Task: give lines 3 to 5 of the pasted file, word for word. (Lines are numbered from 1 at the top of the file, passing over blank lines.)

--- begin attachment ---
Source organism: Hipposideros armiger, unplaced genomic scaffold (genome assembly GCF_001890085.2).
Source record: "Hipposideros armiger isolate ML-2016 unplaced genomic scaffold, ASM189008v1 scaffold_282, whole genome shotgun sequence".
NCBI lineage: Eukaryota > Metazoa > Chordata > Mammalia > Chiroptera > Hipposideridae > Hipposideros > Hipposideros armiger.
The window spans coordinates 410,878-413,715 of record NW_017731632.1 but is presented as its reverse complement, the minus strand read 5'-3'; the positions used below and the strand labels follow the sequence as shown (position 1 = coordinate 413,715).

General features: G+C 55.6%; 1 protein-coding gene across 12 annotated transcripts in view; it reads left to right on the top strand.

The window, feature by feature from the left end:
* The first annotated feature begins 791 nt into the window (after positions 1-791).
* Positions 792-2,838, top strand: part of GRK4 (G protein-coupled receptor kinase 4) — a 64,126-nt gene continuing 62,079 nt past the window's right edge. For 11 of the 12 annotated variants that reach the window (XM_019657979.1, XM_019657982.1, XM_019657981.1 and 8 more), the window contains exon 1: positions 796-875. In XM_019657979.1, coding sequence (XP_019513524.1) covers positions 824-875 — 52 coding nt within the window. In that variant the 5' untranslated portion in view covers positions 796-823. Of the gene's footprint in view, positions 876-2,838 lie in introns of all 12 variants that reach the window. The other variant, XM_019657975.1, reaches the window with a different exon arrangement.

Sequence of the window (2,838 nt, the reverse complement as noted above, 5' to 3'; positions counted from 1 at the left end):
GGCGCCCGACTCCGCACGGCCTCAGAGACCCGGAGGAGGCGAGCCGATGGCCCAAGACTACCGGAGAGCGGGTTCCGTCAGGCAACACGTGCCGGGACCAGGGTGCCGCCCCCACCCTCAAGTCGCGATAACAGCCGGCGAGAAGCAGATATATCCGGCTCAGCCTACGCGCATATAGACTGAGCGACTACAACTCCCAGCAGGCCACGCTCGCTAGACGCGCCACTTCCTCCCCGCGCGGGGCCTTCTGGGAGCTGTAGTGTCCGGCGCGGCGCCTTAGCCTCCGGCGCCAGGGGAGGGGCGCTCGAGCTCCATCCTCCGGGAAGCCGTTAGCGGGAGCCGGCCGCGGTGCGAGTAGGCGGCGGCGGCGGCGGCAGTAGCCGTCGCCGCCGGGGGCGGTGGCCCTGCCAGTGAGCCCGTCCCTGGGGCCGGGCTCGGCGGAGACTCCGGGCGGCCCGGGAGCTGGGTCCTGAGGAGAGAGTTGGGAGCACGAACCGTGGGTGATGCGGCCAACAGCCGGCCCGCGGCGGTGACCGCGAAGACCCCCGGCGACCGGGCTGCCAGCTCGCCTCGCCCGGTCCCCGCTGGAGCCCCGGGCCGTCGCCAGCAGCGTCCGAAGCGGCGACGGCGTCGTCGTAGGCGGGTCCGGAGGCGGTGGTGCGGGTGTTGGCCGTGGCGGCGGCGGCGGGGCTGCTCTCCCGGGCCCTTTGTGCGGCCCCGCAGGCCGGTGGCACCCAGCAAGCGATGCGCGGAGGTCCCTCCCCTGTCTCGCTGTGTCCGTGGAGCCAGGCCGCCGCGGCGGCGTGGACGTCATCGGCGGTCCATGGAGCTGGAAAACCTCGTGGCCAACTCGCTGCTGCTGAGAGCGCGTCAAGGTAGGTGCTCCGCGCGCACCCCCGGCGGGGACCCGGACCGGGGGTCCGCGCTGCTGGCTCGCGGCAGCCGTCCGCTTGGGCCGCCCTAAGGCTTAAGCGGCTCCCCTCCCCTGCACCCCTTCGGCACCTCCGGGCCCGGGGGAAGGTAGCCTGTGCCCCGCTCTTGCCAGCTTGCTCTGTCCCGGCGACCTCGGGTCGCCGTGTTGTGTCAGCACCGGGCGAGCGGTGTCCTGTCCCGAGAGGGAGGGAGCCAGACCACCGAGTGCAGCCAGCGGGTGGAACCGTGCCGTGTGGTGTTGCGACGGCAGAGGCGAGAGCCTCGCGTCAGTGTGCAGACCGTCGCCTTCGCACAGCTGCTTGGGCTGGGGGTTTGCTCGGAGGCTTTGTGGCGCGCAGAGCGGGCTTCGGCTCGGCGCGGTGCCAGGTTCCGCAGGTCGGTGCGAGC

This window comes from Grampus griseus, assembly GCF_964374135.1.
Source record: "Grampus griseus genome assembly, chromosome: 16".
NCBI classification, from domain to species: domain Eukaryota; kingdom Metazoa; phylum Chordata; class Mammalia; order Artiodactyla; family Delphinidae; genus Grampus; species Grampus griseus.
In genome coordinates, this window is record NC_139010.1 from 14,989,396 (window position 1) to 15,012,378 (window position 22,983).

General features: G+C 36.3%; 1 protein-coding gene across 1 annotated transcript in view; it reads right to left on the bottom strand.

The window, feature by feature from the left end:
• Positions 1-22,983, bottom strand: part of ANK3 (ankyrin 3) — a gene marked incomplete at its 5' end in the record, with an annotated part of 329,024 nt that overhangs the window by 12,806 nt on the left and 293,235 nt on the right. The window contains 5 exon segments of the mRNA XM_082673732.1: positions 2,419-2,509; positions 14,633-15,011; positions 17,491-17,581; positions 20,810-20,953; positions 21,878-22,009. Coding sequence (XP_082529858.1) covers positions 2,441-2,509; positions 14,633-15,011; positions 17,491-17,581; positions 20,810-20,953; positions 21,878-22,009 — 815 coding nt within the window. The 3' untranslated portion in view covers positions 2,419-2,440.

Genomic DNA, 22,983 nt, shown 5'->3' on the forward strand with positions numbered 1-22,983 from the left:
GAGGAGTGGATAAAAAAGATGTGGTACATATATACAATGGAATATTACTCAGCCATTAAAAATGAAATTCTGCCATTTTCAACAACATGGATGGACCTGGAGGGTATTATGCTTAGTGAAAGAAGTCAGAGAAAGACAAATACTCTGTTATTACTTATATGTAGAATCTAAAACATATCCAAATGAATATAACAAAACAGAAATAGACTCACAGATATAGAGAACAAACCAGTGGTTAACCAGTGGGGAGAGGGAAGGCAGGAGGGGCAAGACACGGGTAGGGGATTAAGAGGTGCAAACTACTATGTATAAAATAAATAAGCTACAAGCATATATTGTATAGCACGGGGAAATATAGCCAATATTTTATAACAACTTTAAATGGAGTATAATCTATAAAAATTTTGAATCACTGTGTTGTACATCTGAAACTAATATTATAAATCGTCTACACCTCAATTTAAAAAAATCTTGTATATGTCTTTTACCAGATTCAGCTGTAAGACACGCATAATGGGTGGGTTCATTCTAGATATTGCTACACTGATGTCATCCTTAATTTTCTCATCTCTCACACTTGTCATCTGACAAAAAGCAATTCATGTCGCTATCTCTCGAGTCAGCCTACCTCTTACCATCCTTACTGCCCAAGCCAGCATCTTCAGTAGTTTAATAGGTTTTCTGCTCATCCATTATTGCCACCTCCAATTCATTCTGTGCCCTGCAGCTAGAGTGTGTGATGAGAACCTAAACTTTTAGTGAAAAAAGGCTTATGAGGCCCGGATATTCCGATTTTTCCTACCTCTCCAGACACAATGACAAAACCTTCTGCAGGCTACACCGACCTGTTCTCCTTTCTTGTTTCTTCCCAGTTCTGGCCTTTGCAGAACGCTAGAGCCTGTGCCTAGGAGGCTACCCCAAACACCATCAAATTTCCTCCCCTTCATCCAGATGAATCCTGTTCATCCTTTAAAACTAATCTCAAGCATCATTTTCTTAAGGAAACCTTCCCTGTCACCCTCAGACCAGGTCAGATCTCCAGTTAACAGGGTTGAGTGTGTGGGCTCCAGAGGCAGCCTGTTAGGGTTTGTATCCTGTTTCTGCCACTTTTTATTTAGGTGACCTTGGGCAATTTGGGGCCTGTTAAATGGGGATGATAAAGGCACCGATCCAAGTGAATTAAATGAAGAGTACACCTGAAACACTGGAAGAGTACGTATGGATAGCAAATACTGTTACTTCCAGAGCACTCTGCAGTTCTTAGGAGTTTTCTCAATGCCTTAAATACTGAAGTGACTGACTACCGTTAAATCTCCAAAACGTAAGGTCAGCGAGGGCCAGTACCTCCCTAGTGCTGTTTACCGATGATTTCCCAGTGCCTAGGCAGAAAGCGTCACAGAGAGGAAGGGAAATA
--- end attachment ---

NCBI lineage: Eukaryota > Metazoa > Chordata > Mammalia > Chiroptera > Hipposideridae > Hipposideros > Hipposideros armiger.
The window spans coordinates 410,878-413,715 of record NW_017731632.1 but is presented as its reverse complement, the minus strand read 5'-3'; the positions used below and the strand labels follow the sequence as shown (position 1 = coordinate 413,715).

General features: G+C 55.6%; 1 protein-coding gene across 12 annotated transcripts in view; it reads left to right on the top strand.